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How Skillful Planning Can Increase your Organizational Skills

Article by Herlene Somook, Content Manager at NextStep

· Tips,Organizational Skill,Blog Post

Organizational skills greatly affect your performance in the workplace. Among its benefits include improved efficiency rate, better tracking of progress, better management skills, instilled trust, and minimized stress, resulting to better performance at work.  

But some of us are not so lucky to have held the habit of organization. Luckily, it’s something that you can pick up in time. Winston Churchill once said, “Fail to plan, plan to fail.” Planning hastens the organization process as it lets you organize your thoughts and actions with what needs to be done. When you plan your days ahead, you will see the tasks you need to prioritize. You also create a rhythm for performing repetitive tasks with ease, making room for the gargantuan ones.

Only by applying organizational skills can you fully understand the extent of its advantages. Here are five easy to do tips to help you greatly improve your organizational skills both at work and in life.

1. Set realistic and measurable goals

Who hasn’t heard of S.M.A.R.T. goals? It’s an acronym for Specific, Measurable, Achieavable, Relevant and Time bound goals that you can easily set for yourself. The term was said to be first used in the November 1981 issue of Management Review by George T. Doran. Nowadays, the acronym has been expanded to SMARTER, adding Evaluation and Reviewed at the end, seeing the need for evaluating and reviewing the results for further improvement on the process.

So how do you use this method? Here are some guide questions to help you set each category.

Specific – What do I want to accomplish, and why is this goal important to me?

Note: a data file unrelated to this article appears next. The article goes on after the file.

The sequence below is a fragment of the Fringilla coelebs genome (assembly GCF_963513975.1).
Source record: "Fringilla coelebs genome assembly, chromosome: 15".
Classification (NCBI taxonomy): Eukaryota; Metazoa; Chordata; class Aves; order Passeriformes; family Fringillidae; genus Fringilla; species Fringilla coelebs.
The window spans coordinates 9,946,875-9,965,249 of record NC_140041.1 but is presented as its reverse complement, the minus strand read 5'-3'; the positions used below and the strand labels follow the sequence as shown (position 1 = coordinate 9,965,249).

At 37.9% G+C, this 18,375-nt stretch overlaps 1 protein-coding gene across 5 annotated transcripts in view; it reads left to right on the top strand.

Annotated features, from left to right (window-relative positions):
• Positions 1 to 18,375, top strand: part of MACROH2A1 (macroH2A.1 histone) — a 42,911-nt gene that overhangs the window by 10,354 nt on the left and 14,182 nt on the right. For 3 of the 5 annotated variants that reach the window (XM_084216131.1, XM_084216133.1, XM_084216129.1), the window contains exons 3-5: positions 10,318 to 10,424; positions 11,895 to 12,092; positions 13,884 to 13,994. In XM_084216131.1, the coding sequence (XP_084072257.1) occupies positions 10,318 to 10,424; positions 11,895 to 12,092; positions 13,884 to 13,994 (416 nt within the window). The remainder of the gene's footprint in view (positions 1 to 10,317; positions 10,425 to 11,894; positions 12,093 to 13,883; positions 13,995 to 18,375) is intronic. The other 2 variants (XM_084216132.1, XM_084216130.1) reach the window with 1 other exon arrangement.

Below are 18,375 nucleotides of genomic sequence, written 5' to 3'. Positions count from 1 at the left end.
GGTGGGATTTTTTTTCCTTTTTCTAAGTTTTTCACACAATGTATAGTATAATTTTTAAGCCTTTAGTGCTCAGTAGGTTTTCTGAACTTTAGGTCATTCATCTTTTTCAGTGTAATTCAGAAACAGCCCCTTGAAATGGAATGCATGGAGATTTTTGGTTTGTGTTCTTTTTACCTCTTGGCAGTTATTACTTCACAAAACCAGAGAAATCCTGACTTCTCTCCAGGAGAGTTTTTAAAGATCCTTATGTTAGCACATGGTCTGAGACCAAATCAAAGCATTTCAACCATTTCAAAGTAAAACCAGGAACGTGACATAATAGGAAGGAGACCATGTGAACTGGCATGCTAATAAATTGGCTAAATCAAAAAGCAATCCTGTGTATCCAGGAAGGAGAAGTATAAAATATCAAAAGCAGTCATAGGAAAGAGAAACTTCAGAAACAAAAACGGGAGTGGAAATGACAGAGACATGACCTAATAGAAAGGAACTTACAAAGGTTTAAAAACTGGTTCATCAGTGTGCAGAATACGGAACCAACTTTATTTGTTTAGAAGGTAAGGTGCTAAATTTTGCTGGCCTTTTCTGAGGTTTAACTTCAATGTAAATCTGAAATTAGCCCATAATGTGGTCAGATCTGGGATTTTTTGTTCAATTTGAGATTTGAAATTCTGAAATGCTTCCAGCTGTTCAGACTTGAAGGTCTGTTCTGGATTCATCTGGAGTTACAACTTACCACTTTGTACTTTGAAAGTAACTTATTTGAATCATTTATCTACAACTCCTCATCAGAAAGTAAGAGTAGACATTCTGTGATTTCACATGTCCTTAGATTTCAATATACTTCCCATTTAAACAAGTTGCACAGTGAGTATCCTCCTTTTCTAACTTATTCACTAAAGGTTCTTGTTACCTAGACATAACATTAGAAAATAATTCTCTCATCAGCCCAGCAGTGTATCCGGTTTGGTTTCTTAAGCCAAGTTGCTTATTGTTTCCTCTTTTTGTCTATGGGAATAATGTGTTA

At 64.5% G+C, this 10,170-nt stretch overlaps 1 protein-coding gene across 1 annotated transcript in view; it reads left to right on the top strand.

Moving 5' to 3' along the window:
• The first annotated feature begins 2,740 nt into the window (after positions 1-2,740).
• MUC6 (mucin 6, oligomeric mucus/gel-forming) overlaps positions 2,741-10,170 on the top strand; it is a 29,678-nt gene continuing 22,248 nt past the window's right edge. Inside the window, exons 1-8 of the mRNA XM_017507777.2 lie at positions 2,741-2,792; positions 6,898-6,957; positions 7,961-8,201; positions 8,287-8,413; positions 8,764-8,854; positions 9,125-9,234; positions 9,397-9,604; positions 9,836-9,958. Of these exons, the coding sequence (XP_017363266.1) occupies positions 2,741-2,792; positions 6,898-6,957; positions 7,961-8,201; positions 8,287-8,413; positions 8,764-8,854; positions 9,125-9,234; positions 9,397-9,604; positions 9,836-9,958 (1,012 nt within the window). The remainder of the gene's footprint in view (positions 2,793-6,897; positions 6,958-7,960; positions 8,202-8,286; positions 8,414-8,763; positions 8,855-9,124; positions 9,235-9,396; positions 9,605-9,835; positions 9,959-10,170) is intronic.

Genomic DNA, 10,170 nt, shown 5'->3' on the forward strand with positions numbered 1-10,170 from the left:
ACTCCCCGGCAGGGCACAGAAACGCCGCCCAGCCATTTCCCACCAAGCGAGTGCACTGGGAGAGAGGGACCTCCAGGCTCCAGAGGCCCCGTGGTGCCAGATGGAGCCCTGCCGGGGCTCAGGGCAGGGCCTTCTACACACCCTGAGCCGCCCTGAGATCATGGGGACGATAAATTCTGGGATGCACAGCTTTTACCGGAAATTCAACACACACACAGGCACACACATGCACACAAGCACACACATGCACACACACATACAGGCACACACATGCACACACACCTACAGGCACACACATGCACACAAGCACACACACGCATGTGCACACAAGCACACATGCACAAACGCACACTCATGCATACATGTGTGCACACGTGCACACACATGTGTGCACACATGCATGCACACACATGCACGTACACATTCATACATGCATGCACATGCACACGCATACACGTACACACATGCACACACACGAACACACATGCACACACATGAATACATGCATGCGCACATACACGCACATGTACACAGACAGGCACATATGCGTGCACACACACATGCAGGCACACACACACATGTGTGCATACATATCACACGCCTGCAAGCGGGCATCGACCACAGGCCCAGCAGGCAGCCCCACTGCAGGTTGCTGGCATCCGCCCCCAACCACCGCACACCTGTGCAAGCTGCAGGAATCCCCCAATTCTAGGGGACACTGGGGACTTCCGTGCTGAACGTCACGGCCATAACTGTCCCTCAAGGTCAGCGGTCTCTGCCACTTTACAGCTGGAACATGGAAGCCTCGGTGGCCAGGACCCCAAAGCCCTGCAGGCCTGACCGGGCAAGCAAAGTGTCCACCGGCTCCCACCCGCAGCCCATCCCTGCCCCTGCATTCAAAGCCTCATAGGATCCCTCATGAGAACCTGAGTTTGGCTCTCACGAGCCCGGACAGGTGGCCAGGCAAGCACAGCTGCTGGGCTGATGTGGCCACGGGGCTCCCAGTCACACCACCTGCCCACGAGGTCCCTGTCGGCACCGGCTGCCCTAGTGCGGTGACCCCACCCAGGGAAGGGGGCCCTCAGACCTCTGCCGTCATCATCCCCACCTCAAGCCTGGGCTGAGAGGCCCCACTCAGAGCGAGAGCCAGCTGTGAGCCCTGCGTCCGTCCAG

Measurable – How will I know when it’s accomplished?

Achievable – How can I accomplish these goals?

Relevant – Does it seem worthwhile, and does it match my team’s needs?

Time bound – How much time will it take for me to do this?

Evaluate – How is this process working for me in days, weeks?

Review – What can I do to improve my process? What can I omit from the process?

2. Constantly evaluate your progress

Evaluation of the process that you’ve developed is as important as setting goals itself. It will let you analyze the improvements and setbacks that your process involves and you get to tweak it to get the results that you want.

3. Learn to prioritize tasks according to importance and urgency

With proper and careful evaluation, you’d be able to identify what get you to your wanted results quicker, and what demands urgency. Having that information, you can easily make an informed decision on to optimize your performance. One thing you can do is create a quadrant that rates the tasks according to urgency and importance, which will also show you which tasks you can delegate and which tasks you should absolutely avoid, like maybe browsing through Facebook while doing your tasks. Here’s a quick guide on how to create your own.

4. Delegate tasks with your team member’s skills in mind.

Your team members are vital to your organizations’ success. One way to help them improve their organizational skills is to designate important tasks to them. It’s like hitting two birds with one stone. Your team feels affirmation for their skills and also gets to go beyond their comfort zones and try on new tasks.

5. Replace To-Do lists with Done Lists.

Traditional to-do-lists can be hard to follow for some. If that’s the case, why not try a done list instead? This list can be compiled at the end of the day and act as a review of the productive and unproductive things you’ve done. It will help you get a good grip of the habits you might need to change and also highlight the good deeds you’ve done for the day. This way it’s more concrete, and it also identifies pain points that prevent you from achieving your goals.

Any planning tips you want to share? We'd love to hear about it.

Herlene Somook is a creative entrepreneur based in Manila, Philippines. A graduate of AB Psychology, she was a Kumon Reading teacher for five years before jumping ship to the Business Process Outsourcing industry. She has been a digital nomad and freelance writer for a little over two years, and enjoys reading bedtime stories to her bouncing toddler.

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